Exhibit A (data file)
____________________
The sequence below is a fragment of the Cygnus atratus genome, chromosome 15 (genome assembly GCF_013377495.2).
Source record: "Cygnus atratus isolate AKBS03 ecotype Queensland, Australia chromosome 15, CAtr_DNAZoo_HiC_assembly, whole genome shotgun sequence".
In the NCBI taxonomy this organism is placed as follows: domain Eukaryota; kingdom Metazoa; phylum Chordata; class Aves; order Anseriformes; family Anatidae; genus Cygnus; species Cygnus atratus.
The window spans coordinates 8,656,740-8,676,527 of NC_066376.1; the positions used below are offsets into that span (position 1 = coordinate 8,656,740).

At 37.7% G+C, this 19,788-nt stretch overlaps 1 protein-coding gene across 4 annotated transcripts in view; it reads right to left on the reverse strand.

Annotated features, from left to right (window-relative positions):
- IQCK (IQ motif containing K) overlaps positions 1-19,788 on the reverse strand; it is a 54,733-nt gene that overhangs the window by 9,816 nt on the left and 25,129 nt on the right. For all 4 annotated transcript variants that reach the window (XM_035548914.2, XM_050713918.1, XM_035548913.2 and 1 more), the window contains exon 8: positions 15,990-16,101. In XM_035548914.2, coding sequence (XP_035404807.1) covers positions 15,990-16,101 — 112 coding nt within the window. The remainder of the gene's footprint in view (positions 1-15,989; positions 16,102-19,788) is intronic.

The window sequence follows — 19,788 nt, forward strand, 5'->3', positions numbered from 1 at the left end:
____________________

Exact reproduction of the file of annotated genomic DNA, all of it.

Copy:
The sequence below is a fragment of the Cygnus atratus genome, chromosome 15 (genome assembly GCF_013377495.2).
Source record: "Cygnus atratus isolate AKBS03 ecotype Queensland, Australia chromosome 15, CAtr_DNAZoo_HiC_assembly, whole genome shotgun sequence".
In the NCBI taxonomy this organism is placed as follows: domain Eukaryota; kingdom Metazoa; phylum Chordata; class Aves; order Anseriformes; family Anatidae; genus Cygnus; species Cygnus atratus.
The window spans coordinates 8,656,740-8,676,527 of NC_066376.1; the positions used below are offsets into that span (position 1 = coordinate 8,656,740).

At 37.7% G+C, this 19,788-nt stretch overlaps 1 protein-coding gene across 4 annotated transcripts in view; it reads right to left on the reverse strand.

Annotated features, from left to right (window-relative positions):
- IQCK (IQ motif containing K) overlaps positions 1-19,788 on the reverse strand; it is a 54,733-nt gene that overhangs the window by 9,816 nt on the left and 25,129 nt on the right. For all 4 annotated transcript variants that reach the window (XM_035548914.2, XM_050713918.1, XM_035548913.2 and 1 more), the window contains exon 8: positions 15,990-16,101. In XM_035548914.2, coding sequence (XP_035404807.1) covers positions 15,990-16,101 — 112 coding nt within the window. The remainder of the gene's footprint in view (positions 1-15,989; positions 16,102-19,788) is intronic.

The window sequence follows — 19,788 nt, forward strand, 5'->3', positions numbered from 1 at the left end: